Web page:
I was seventeen; what did I know? In my own mind, very very little. And yet, astonishing things happened that still echo across forty years. We compare notes, my old friends and I, just recently re-connected after decades of life and distance.

I’m fascinated by the fragments of us that have shown up on the virtual conversation table. Me, worldly and seductive. He, doe-eyed and innocent, she a refugee, bright, determined and funny – a natural connector of humans. They, emerging into manhood and complexity. The other he, a philosopher who of course later traveled to India. I, emerged but invisible to myself. She, we, in search of something – family?

Barton Street Public Art, across from the MacDonald’s. My walk to work this morning.

The conversation began on the very last weekend of permitted gatherings last year and has grown throughout the pandemic. I share things with them I wouldn’t share otherwise, they are as direct and unadorned with me. We check in with each other when isolation, when the forced interiority of life feels heavy.

I find a note written by a fourth who was there with us too and we find him in Japan, living by the sea. I send a photo of the note and he writes back, just as direct and unadorned as we. Profoundly moved, to meet with his younger self, unexpectedly, and to like that self, across 40 years. There he was, beautiful in that little note that said, Thank You, Keira.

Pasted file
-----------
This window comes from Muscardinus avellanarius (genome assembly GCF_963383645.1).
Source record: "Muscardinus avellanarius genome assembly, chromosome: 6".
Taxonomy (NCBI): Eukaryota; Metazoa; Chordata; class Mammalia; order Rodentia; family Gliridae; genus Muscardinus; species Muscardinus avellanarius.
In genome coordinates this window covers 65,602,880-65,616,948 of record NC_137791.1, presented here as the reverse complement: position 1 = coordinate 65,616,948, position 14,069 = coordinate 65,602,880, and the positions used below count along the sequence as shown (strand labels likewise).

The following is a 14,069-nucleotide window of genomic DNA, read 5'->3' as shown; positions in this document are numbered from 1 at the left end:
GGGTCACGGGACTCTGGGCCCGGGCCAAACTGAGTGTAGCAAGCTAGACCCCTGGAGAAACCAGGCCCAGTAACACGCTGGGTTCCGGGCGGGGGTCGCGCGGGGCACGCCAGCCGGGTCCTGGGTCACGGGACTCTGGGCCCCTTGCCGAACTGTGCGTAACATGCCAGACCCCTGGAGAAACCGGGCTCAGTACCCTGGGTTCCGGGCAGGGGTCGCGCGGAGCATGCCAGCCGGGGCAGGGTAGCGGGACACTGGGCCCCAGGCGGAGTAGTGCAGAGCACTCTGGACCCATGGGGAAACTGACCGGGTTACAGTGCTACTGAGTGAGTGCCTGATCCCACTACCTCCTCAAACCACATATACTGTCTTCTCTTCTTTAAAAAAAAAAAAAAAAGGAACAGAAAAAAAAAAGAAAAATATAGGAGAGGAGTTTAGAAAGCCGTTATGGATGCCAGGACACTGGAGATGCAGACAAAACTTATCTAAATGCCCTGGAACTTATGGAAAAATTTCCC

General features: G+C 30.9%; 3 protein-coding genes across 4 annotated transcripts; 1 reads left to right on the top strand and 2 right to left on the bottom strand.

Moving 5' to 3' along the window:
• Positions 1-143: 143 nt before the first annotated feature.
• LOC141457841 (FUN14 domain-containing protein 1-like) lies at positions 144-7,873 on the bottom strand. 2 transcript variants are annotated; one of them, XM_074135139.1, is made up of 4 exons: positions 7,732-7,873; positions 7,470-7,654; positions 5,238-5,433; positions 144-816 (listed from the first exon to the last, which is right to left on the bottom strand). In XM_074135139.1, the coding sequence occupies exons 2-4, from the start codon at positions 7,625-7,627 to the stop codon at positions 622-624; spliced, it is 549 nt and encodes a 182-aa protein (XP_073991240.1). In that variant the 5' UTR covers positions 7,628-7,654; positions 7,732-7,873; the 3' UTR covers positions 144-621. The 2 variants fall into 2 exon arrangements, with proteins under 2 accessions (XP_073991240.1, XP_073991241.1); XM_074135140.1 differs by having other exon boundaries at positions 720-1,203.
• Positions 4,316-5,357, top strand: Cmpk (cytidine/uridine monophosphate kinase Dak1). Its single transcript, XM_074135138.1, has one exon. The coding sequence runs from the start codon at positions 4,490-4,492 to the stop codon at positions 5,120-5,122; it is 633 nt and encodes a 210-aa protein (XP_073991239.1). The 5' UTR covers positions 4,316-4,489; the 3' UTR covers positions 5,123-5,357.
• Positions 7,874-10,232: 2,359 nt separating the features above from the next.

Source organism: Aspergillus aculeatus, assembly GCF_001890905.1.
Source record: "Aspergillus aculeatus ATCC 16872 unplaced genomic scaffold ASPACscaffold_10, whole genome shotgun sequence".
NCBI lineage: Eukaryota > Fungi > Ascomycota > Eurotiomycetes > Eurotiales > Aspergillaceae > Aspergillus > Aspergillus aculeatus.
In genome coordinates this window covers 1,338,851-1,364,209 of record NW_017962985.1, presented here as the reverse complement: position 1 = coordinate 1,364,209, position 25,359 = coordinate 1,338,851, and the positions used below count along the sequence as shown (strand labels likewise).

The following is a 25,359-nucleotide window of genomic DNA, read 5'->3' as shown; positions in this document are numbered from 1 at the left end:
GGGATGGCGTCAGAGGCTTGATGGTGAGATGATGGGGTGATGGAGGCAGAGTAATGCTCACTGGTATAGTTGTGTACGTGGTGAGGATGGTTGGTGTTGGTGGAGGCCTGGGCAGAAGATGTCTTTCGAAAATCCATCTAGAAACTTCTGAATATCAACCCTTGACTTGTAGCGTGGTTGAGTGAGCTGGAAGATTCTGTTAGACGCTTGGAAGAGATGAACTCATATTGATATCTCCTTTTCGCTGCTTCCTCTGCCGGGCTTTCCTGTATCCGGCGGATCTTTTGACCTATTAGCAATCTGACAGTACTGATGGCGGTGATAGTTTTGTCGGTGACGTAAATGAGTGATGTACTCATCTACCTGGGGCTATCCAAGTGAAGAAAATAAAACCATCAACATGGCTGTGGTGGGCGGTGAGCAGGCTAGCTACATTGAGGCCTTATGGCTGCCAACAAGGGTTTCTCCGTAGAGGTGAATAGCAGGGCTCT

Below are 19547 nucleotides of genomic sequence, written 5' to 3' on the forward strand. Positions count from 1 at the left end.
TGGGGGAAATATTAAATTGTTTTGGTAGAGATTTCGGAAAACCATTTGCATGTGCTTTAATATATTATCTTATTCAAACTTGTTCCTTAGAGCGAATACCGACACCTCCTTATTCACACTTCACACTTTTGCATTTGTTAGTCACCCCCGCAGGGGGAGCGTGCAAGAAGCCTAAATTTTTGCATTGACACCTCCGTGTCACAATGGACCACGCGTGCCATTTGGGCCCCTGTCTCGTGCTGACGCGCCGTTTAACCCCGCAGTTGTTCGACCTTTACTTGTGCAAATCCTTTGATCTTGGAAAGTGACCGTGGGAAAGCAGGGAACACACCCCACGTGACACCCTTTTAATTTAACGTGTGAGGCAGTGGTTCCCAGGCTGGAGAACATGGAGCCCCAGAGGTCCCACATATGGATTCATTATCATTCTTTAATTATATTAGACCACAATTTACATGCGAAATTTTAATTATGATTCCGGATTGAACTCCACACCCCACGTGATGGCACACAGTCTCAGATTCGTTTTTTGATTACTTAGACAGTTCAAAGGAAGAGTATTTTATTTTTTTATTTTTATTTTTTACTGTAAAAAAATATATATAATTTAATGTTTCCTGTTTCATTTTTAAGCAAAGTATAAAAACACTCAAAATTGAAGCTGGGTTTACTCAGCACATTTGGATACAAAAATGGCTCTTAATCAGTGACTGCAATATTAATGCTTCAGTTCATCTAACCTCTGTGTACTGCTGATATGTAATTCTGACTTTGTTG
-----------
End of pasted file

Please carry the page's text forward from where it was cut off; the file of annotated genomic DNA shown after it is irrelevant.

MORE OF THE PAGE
NE Hamilton, from the path half way up the escarpment

Turns out I did know some things, and I was not invisible then, no matter how I may have tried to bury the memories in my own inadequacies and innumerable failures. Quite a swamp of those, I had. My pals knew a great deal, and were far more present than I, but I remember enough to ask questions – why did we have baby chickens in the apartment, C?

We hand these things across the ongoing conversation to one another like little wrapped things, and a bridge, a balance, a warm sense of self-regard is renewed, restored. Quite a gift.

The tor at the east end of the escarpment cliffs, Hamilton

I like this weird world were in, where 40 years can disappear then reappear in packages kept safe by friends across time. I like the direct and unadorned attention my friends and I have paid to this conversation in, and perhaps because of our global pandemic.

When we can all travel again, she will go to Korea (has been learning the language) and stop in Japan to see him. I will go to Skara Brae, then the Cairngorms via Findhorn, and continue my ancestral archaeologies there. He will build even more sensible, sustainable, humble castles that make sense in these times of Climate Change and the most recently emerged he will drink his morning coffee by the sea, feeling threaded back into the strong warm fabric that we are, and always have been.

The lovely, timeless Bohemia of Laurel Street.

4 coffee cups from the set made in Bohemia in 1940, by JS Maier Co.